Rotten Reviews: The Human Comedy

“Alas! Interested though one is in the attempt, it remains to say that the result is not very happy…there is scarcely a trace of Saroyan’s characteristic charm of manner, and indeed his art of inspired artlessness now falls extremely flat. This, in short, is an excessively simple and very, very sentimental little concoction.”

Times Literary Supplement

Excerpted from: Barnard, Andre, and Bill Henderson, eds. Pushcart’s Complete Rotten Reviews and Rejections. Wainscott, NY: Pushcart Press, 1998.

Rotten Rejections: John Barth

Rotten Rejections, John Barth I: The Dorchester Tales

“Barth is really smutty, delighting in filth for its own sake, and completely incapable of being funny. What the agent calls his ‘great good humor’ is an offensive archness and facetiousness, couched in the most stilted language and in sentences most of which are seven or so lines long.”

“John Barth’s stories sound like a penny-whistle out of a wind-bag full of bad odors. He may have read Boccaccio and Chaucer, but he never learned their art of storytelling.”

Rotten Rejections, John Barth II: Giles Goat Boy

“The beginning of this novel intrigued me; I though, Shades of LOLITA! Paraphernalia like this means Nabokov has been more of an influence than we’d dared hope. Alas, the beginning is entirely misleading, and what emerges is a slightly ribald science fiction novel, bawdy rather than witty…while I can see this being published, and even reviewed with puzzled respect, I don’t think it will help a bit to clear up the mystery of what Barth is up to as a writer. Or possibly sell enough to pay its productions costs.”

Excerpted from: Barnard, Andre, and Bill Henderson, eds. Pushcart’s Complete Rotten Reviews and Rejections. Wainscott, NY: Pushcart Press, 1998.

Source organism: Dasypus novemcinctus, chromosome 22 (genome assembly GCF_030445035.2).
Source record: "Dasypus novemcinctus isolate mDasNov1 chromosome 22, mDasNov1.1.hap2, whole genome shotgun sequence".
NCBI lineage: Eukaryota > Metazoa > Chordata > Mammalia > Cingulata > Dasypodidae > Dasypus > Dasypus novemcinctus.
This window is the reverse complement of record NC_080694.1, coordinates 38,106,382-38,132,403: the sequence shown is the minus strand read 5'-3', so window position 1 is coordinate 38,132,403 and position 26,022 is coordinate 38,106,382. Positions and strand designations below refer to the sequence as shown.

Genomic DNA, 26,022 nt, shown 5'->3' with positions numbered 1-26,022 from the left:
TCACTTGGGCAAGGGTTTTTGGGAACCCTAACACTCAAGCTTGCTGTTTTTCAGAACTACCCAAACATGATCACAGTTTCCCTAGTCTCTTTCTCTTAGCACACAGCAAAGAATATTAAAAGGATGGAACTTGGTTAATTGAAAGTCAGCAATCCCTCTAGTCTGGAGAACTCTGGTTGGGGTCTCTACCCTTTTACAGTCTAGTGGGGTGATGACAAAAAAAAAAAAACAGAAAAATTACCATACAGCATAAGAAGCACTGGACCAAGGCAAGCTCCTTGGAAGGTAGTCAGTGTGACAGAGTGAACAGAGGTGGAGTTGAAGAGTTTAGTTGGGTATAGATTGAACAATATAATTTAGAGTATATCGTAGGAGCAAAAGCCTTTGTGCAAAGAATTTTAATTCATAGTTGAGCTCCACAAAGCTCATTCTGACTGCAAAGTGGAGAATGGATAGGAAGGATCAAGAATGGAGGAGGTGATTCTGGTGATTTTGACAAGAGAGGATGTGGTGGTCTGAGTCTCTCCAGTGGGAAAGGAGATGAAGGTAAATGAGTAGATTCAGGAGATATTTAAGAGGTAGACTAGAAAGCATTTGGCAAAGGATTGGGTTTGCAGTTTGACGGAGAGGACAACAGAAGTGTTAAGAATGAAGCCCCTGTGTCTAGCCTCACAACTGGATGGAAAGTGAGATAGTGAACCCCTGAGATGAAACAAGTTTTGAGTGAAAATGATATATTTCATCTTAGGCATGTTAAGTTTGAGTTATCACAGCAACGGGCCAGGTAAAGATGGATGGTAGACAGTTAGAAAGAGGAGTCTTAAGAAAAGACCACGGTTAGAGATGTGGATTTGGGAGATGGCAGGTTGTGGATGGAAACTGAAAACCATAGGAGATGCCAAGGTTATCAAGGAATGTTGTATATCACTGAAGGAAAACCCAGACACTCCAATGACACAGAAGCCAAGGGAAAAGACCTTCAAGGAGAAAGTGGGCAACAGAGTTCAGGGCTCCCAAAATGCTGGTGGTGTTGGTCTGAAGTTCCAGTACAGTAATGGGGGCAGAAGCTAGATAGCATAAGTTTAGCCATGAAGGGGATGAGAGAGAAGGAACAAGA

Rotten Review: Death on the Installment Plan

“Its effect is to make sympathy, then to put sympathy to sleep, then to exacerbate the nerves of the reader, until, having decided he has as much as he wants to stomach, he throws the book away.”

Times Literary Supplement

Excerpted from: Bernard, Andre, and Bill Henderson, eds. Pushcart’s Complete Rotten Reviews and Rejections. Wainscott, NY: Pushcart Press, 1998.

Rotten Reviews: Chaucer

“Chaucer, not withstanding [sic] the praises bestowed on him, I think obscene and contemptible: he owes his celebrity merely to his antiquity, which he does not deserve so well as Piers Plowman or Thomas Erceldoune.”

Lord Byron, The Works of Lord Byron 1835

Excerpted from: Bernard, Andre, and Bill Henderson, eds. Pushcart’s Complete Rotten Reviews and Rejections. Wainscott, NY: Pushcart Press, 1998.

Rotten Reviews: Anton Chekhov

“If you were to ask me what Uncle Vanya is about, I would say about as much as I can take.”

Robert Garland, Journal American

Excerpted from: Bernard, Andre, and Bill Henderson, eds. Pushcart’s Complete Rotten Reviews and Rejections. Wainscott, NY: Pushcart Press, 1998.

Rotten Reviews: Samuel Taylor Coleridge

“We cannot name one considerable poem that is likely to remain upon the thresh-floor of fame…We fear we shall seem to our children to have been pigmies [sic], indeed, in intellect, since a man as Coleridge would appear great to us.”

London Weekly Review 1828

Excerpted from: Bernard, Andre, and Bill Henderson, eds. Pushcart’s Complete Rotten Reviews and Rejections. Wainscott, NY: Pushcart Press, 1998.